Don’t expect perfection because they are still very young and keep the training sessions short.
Puppies have a limited attention span and they get tired too! Give plenty of praise when they do what is asked and never scold them.
Keep a positive attitude. As they get older they should also learn, “drop it,” and “leave it,” two very important commands if your pup should get into something forbidden.
Pet your puppy while they are eating so they don’t develop food aggression. You should always be able to take anything off of your pup without any signs of aggression.
Time, Play, Exercise
Time/play/exercise – Spending time with your puppy is essential for creating a bond. Always be gentle with your pup, never showing anger.
Play games like catch and fetch to keep them active, but also to stimulate their brain. Plenty of exercise is also needed for this breed to keep them in good physical health as well as mental health so they don’t become bored.
Small puppies need exercise but keep play sessions short at first because their bones are still forming.
You don’t want to over-exert or have a rough play. Gradually add exercise time as they get older.
Leash Training Puppy
Collar/leash training – You can start to acclimate your puppy to a collar early on. Put it on them and leave it on for short periods of time, gradually increasing it until they are used to it. A collar and tags are very important if your puppy should become lost.
Practice with the leash by clipping it on and letting the puppy drag it around so they can get accustomed to it. Then you can start walking them.
If the puppy bites and pulls on the leash don’t get into a tug-of-war. Drop the leash until the puppy settles and then begin again. They will soon equate their leash with fun and adventure.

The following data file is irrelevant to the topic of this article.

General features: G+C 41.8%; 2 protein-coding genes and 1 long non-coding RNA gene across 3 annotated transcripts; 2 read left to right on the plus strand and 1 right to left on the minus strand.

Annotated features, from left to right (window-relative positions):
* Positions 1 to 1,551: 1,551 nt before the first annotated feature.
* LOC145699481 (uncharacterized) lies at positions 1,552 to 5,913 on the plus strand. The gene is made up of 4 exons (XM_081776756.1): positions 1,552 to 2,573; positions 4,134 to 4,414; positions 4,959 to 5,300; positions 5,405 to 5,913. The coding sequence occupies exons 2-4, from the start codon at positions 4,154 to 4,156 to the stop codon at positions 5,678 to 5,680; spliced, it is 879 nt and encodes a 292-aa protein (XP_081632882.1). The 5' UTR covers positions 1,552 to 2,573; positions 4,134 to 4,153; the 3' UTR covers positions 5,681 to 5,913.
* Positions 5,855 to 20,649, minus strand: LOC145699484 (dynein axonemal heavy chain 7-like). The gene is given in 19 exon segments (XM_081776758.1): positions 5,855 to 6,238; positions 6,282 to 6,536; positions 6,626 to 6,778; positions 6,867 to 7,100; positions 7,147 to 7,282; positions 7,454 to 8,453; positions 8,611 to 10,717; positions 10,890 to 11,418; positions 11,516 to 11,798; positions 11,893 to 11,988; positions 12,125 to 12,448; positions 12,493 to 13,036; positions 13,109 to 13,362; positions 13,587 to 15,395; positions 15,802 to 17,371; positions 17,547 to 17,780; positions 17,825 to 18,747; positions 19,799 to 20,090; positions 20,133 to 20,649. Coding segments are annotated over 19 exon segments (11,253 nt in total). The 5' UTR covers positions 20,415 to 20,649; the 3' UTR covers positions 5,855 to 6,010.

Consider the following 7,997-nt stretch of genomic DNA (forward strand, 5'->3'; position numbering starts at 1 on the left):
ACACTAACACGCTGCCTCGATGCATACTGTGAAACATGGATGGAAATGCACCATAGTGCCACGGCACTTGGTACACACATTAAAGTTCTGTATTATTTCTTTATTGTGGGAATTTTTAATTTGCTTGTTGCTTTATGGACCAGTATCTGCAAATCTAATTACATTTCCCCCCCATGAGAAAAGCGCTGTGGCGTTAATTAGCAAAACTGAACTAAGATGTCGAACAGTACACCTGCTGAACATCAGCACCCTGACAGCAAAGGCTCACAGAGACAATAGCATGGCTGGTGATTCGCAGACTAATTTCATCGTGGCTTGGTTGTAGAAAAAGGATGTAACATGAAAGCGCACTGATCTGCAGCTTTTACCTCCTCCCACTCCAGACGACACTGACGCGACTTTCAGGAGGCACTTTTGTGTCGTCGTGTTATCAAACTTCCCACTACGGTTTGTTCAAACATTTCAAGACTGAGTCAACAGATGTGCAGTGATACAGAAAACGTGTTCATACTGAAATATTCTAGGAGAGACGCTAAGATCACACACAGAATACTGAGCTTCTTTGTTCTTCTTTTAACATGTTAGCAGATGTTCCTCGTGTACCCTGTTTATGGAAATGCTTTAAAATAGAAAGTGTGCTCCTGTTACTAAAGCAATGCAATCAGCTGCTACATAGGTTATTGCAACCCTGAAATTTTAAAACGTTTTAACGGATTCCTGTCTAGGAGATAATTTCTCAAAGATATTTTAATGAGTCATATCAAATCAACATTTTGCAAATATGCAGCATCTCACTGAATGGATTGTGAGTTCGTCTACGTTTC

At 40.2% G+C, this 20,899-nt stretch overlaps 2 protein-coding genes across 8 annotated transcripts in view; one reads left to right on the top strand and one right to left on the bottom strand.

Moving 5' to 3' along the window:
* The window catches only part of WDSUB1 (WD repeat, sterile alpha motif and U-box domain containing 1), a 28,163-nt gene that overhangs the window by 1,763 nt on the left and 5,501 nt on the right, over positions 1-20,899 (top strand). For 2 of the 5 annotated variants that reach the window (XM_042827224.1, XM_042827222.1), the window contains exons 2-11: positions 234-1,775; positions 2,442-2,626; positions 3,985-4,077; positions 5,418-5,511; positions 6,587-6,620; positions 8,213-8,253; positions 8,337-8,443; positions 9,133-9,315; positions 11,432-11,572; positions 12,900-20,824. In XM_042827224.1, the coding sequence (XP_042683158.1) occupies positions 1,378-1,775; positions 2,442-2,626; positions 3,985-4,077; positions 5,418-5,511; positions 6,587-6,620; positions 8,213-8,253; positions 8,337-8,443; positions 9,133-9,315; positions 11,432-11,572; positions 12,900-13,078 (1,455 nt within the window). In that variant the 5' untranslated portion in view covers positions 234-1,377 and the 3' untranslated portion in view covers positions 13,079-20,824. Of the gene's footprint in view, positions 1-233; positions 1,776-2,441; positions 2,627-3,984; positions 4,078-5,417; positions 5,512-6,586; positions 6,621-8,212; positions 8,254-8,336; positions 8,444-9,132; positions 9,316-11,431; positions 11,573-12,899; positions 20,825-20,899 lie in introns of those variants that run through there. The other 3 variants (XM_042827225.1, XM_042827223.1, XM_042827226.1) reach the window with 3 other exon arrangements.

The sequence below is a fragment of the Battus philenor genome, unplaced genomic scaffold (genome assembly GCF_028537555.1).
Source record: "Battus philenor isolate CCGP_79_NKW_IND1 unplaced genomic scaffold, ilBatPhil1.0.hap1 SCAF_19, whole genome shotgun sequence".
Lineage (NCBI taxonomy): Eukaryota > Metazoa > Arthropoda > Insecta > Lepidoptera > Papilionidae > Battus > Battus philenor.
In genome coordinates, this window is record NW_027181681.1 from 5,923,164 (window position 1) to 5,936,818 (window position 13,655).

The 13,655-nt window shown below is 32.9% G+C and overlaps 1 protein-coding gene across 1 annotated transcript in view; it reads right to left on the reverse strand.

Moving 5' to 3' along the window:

Take a Control
Begging – Don’t allow your puppy to be at or near the table while the family is eating. As the pack leader, you should eat before your puppy and they also need to learn that people’s food is off-limits.
Designate a place for your pup until you are finished eating. When snacking in front of the television, pups may have a treat of their own, but if you start giving your puppy potato chips and popcorn, it will not only be bad for their health but they will begin begging every time you snack. If you have guests, the begging will make them feel uncomfortable.
How to Train a Belgian Malinois puppy not to bite
Biting – All puppies bite or nip. It is a natural habit, especially when teething. This, however, is not something you want to encourage or you will end up with an adult dog that bites; not acceptable behavior.
With your Belgian Malinois, who has that inner guarding instinct, this is something you want to deter. Make sure your pup always has plenty of toys to chew on. Some are made specifically for teething and many are virtually indestructible.
When the puppy becomes too rough in play and nips, squeal, “ouch!” This will stop puppies in their tracks and they will know they hurt you. Then walk away and ignore your puppy even if they whimper or barks.
When they calm down, resume play. Continue to ignore them each time they begin nipping. Don’t scold or yell, simply say, “ouch” and walk away. Puppies will soon get the idea that when they bite, they get no attention, good or bad.
Consistency – The last tip for training is for you. You must be consistent. Your puppy’s bad behavior can not be cute, funny, and acceptable one minute and wrong the next.
It must always be wrong. If you waffle, your puppy will be confused and you have just set yourself up for an out-of-control Belgian Malinois as they grow.
It is very possible to have a Belgian Malinois puppy for a family dog regardless of their herding and guarding instincts. Consistency, training, patience, time, and love are all needed.
Beginning early with training and covering all of the bases can prevent behavior that is aggressive or territorial and allow you to have an obedient, well-mannered, and loyal Belgian.
If you need help or are unsure where to begin, speak with your puppy’s veterinarian or a professional trainer. Asking for help is a sure way for a well-trained Belgian Malinois.